Finance: More than passing interest

Weak dairy and livestock economies leave an imprint on credit conditions and land values.

By Dave Natzke

Add land values to the things on the decline in major U.S. dairy states. USDA’s 2009 Land Values and Cash Rents report shows the value of agricultural real estate, cropland and pasture declined in most dairy states, but rental rates held fairly steady (see Table 1).

U.S. farm real estate values, a measurement of the value of all land and buildings on farms, averaged $2,100/acre on Jan. 1, 2009, down 3.2% from 2008 and the first decline since 1987. Regional changes ranged from virtually no change in the Northern and Southern Plains, to an 11% decline in the Mountain region. The highest farm real estate values remained in the Northeast, at $4,830/acre; the Mountain region had the lowest, at $922/acre. Among dairy states, largest declines (on a percentage basis) were in Idaho, Florida, California and Oregon.

U.S. average cropland values declined by $110/acre (about 4.0%) to $2,650/acre. Among major dairy states, largest cropland value declines (on a percentage basis) were in Arizona, Florida, Idaho and Virginia.

USDA economists cited the overall economy for the declines, resulting in less demand for commercial and residential development and recreational land in many regions. Livestock and crop commodity prices also declined, weakening producer and investor interest.

Cash rent

Nationally, cash rent for cropland rose 5.3%, while pasture rents remained unchanged for the 2009 crop and grazing year. Cropland cash rents paid in 2009 averaged $90/acre, compared to $85.50/acre for 2008. Pasture cash rents averaged $10.50/acre, consistent with 2008, but above the 2007 average of $10.00/acre.

USDA’s 2009 Land Values and Cash Rents report shows the value of agricultural real estate, cropland and pasture declined in most dairy states.

USDA’s 2009 Land Values and Cash Rents report shows the value of agricultural real estate, cropland and pasture declined in most dairy states.

Federal Reserve Bank districts

Second-quarter 2009 surveys of Federal Reserve Bank district lenders indicated land values were showing signs of stabilizing, but credit conditions deteriorated with cash flow.

In the Federal Reserve Bank of Chicago (covering all or portions of Illinois, Indiana, Iowa, Michigan, Minnesota and Wisconsin), average farmland values (see Table 2) were steady in the second quarter, but declined 3% from the previous year, according to David Oppedahl, business economist, writing in the bank’s quarterly AgLetter. In contrast with a year ago, corn and soybean prices have become a drag on farmland values, since the expected stream of earnings from crop production diminished.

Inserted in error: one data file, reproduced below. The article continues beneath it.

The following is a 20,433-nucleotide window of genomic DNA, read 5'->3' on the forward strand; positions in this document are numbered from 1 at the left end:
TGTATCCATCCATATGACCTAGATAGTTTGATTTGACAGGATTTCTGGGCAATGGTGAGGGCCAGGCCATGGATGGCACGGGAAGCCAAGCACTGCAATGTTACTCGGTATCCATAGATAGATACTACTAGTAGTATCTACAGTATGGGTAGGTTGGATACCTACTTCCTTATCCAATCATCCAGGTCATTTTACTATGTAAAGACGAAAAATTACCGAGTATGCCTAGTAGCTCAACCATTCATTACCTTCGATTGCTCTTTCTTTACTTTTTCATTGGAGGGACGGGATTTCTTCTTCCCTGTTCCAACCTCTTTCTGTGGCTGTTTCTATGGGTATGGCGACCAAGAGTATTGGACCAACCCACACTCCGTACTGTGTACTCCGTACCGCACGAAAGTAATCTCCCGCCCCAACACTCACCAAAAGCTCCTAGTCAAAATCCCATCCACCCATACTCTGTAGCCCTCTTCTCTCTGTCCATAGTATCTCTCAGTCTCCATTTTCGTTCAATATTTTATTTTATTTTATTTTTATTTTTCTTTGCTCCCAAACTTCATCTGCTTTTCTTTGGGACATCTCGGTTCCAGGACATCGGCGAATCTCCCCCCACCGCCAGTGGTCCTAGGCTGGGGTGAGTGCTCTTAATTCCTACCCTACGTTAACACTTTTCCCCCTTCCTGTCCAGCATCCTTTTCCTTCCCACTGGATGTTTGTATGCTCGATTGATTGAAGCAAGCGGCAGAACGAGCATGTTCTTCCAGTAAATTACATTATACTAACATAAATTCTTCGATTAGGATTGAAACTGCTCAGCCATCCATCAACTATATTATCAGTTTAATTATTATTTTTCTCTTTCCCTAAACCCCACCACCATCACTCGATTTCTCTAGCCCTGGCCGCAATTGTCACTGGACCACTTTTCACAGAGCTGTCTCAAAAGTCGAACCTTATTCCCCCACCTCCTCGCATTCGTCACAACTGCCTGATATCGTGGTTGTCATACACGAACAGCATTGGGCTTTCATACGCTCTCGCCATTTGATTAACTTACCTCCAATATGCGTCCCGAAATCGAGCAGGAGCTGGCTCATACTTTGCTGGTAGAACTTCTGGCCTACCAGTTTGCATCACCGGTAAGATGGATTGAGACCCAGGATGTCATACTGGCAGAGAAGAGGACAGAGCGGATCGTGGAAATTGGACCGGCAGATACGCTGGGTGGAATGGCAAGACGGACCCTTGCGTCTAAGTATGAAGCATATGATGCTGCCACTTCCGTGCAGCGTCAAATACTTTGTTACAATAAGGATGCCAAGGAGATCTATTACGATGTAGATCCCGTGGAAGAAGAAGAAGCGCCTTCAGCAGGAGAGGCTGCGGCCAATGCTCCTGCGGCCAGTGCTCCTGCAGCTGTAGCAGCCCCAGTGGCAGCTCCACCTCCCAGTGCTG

Credit conditions in the district worsened, with loan repayment rates sliding to the lowest level since 2006. Loan renewals and extensions grew, and collateral requirements increased.

Interest rates hovered near the levels of the previous quarter (see Table 3), and bankers reported the Farm Credit System share of the ag loan market grew in the first half of 2009.

In the Minneapolis Federal Reserve district (covering all or portions of Montana, North and South Dakota, Minnesota and northwestern Wisconsin), a weak first quarter was followed by a second one not much better. The livestock sector – especially dairy – continued to suffer. Profitability the previous 3-5 years helped some producers absorb losses. Farm income, household spending and capital expenditures all decreased significantly in the second quarter, according to Tobias Madden, regional economist.

Loan repayments rates did not improve, while loan renewals and extensions increased. Loan demand increased slightly, as did collateral requirements. Interest rates stayed nearly constant; only variable loan rates for machinery increased.

Land values and cash rents were flat to lower in the second quarter.

District farmland values stabilized in the Federal Reserve Bank of Kansas City (covering Colorado, Kansas, Nebraska, Oklahoma, Wyoming, the northern half of New Mexico and the western third of Missouri), according to Jason Henderson, branch executive, and Maria Akers, assistant economist. Irrigated cropland and ranchland values posted slight increases.

Bankers in states with high concentrations of livestock operations expected lower farm incomes, contributing to a rise in loan demand and further declines in loan repayments. Farm interest rates held steady.

Persistent drought conditions added to the economic strain in the Federal Reserve Bank of Dallas (covering all or portions of Texas, New Mexico and Louisiana). Ranchers in the driest areas liquidated cattle herds at a loss because of limited water and forage availability and high supplemental feed costs. A higher share of bankers reporting a decline in loan repayment rates, increased collateral requirements and greater demand for loan renewals. There is growing concern among respondents about the future viability of some producers, especially dairy farmers who have suffered large losses due to record-low milk prices.

Second-quarter 2009 surveys of Federal Reserve Bank district lenders indicated land values were showing signs of stabilizing, but credit conditions deteriorated with cash flow.

Second-quarter 2009 surveys of Federal Reserve Bank district lenders indicated land values were showing signs of stabilizing, but credit conditions deteriorated with cash flow.

FYI

• For the full report on U.S. farmland values and land rental rates, visit http://usda.mannlib.cornell.edu/usda/current/AgriLandVa/AgriLandVa-08-04-2009.pdf.

• For quarterly updates on agricultural credit conditions and farmland values in specific Federal Reserve  bank districts, visit: www.minneapolisfed.org/Research/data/district/usstates.cfm.

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